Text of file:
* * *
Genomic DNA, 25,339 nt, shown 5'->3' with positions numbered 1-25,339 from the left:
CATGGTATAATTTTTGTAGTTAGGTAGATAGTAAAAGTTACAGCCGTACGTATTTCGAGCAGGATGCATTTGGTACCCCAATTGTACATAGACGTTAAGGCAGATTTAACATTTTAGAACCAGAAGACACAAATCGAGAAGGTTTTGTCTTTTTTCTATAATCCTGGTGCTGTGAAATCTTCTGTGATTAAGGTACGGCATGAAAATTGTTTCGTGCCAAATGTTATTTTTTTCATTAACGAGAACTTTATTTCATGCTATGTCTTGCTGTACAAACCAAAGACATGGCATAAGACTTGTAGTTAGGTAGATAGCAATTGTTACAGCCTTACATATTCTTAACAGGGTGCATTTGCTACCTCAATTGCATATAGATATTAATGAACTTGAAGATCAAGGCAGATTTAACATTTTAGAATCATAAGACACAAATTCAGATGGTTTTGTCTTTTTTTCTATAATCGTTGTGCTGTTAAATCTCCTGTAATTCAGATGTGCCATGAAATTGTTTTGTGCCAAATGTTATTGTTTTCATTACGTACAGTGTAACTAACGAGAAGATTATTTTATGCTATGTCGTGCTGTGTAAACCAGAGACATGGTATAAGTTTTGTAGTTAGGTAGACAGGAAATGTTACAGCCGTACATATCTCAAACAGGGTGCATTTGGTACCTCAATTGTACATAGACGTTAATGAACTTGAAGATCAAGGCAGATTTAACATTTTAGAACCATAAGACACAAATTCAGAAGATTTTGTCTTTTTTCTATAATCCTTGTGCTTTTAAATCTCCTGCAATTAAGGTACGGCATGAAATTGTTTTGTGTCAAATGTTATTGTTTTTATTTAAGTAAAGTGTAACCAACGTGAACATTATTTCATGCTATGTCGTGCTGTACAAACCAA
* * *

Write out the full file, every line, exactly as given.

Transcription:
Genomic DNA, 25,339 nt, shown 5'->3' with positions numbered 1-25,339 from the left:
CATGGTATAATTTTTGTAGTTAGGTAGATAGTAAAAGTTACAGCCGTACGTATTTCGAGCAGGATGCATTTGGTACCCCAATTGTACATAGACGTTAAGGCAGATTTAACATTTTAGAACCAGAAGACACAAATCGAGAAGGTTTTGTCTTTTTTCTATAATCCTGGTGCTGTGAAATCTTCTGTGATTAAGGTACGGCATGAAAATTGTTTCGTGCCAAATGTTATTTTTTTCATTAACGAGAACTTTATTTCATGCTATGTCTTGCTGTACAAACCAAAGACATGGCATAAGACTTGTAGTTAGGTAGATAGCAATTGTTACAGCCTTACATATTCTTAACAGGGTGCATTTGCTACCTCAATTGCATATAGATATTAATGAACTTGAAGATCAAGGCAGATTTAACATTTTAGAATCATAAGACACAAATTCAGATGGTTTTGTCTTTTTTTCTATAATCGTTGTGCTGTTAAATCTCCTGTAATTCAGATGTGCCATGAAATTGTTTTGTGCCAAATGTTATTGTTTTCATTACGTACAGTGTAACTAACGAGAAGATTATTTTATGCTATGTCGTGCTGTGTAAACCAGAGACATGGTATAAGTTTTGTAGTTAGGTAGACAGGAAATGTTACAGCCGTACATATCTCAAACAGGGTGCATTTGGTACCTCAATTGTACATAGACGTTAATGAACTTGAAGATCAAGGCAGATTTAACATTTTAGAACCATAAGACACAAATTCAGAAGATTTTGTCTTTTTTCTATAATCCTTGTGCTTTTAAATCTCCTGCAATTAAGGTACGGCATGAAATTGTTTTGTGTCAAATGTTATTGTTTTTATTTAAGTAAAGTGTAACCAACGTGAACATTATTTCATGCTATGTCGTGCTGTACAAACCAA